Saturday, May 03, 2014
Secret Recordings, Partial Disclosure, and Double
Larry Elder notes a curious double-standard being applied to Donald Sterling and others by a "confederacy of dunces" from the left:
This "racist" hired an expensive, championship-winning black coach, who happens to be married to a white woman. He pays his black starting point guard $18 million annually. His payroll is the sixth most expensive out of 30 teams. Oh, and the "racist's" girlfriend is a black Latina.Elder also gets us up to speed regarding the full context of the remarks that have landed Sterling in hot water.
If Sterling is unfit to own a team now that he's expressed racial animosity, what about superfan Spike Lee's racial animosity? Should Lee be banned from games? A courtside fixture at Knicks games, Lee once said he dislikes interracial couples: "I give interracial couples a look. Daggers. They get uncomfortable when they see me on the street." Should the NBA investigate the suitability of an expressed hater of interracial couples to have such a prominent perch at the Garden?
What about Bill Maher? He is a part-owner of the Mets -- that is when not calling Sarah Palin the "c" word or Michelle Bachman "a dumb t--t," or when not joking about Palin's son Trig, who has Down syndrome. Should MLB investigate his stand-up for foul language?
"A rational approach is needed to counter this [irrational fear of being 'exposed']; specifically, to judge yourself objectively the same way you would a stranger." -- Michael Hurd, in "Don't Be Ashamed of Your Success" at The Delaware Coast Press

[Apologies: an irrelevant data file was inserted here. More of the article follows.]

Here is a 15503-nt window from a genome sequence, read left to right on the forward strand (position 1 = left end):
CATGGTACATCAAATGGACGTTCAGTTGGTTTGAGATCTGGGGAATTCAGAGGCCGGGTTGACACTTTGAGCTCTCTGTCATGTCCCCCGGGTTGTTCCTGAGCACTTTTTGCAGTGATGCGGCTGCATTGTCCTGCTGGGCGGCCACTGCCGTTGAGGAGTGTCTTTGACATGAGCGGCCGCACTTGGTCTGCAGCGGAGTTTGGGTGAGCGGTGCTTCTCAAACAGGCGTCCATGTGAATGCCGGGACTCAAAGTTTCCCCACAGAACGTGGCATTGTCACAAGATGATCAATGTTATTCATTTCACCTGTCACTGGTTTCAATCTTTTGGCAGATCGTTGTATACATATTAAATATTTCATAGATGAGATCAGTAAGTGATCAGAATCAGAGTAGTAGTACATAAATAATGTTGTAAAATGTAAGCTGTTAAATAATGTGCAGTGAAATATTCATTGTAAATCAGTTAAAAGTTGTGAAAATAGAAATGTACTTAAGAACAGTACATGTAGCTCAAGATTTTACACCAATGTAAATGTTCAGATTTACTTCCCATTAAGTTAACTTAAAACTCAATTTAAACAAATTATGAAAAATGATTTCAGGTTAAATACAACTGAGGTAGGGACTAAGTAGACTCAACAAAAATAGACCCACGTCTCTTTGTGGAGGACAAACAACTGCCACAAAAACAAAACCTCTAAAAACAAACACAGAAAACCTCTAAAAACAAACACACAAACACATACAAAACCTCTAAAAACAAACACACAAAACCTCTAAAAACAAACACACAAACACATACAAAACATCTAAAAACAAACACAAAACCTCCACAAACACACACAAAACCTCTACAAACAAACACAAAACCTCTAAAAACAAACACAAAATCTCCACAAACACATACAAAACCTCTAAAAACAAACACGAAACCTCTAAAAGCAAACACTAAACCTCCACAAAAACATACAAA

"People who worry about things they can't control should ask themselves, 'What form of action is possible for me right now?'" -- Michael Hurd, in "Can Anxiety Be a GOOD Thing?" at The Delaware Wave
My Two Cents
Michael Hurd's advice on overcoming what I believe is also called "impostor syndrome" is deceptively simple-sounding. It can be hard to remember to apply it and hard to do, but it is a crucial skill.
What Orchestral Conductors Do
Via Arts and Letters Daily is an interesting article about the evolution and nature of the conductor's role:
Decades ago, when I was a student at one of the London conservatoires, I discovered just how difficult conducting really is. With the cockiness of youth I reckoned it was something I could add to my portfolio of skills without too much trouble. I signed up for a course, and soon found myself in front of a student orchestra, with a Brahms symphony on the music stand. I gave what I thought was a clear upbeat into the piece, and almost immediately things started to fall apart. The winds raced ahead of the violins, the basses lumbered in their wake. The horns missed an entry, probably because they were laughing. Meanwhile I flailed on. Brahms's carefully contrived texture disintegrated like a ghastly slow-motion car crash.It really gets interesting when the author describes what an experienced conductor can do as against a merely competent one. This he observed first-hand at a masterclass given by Bernard Haitink.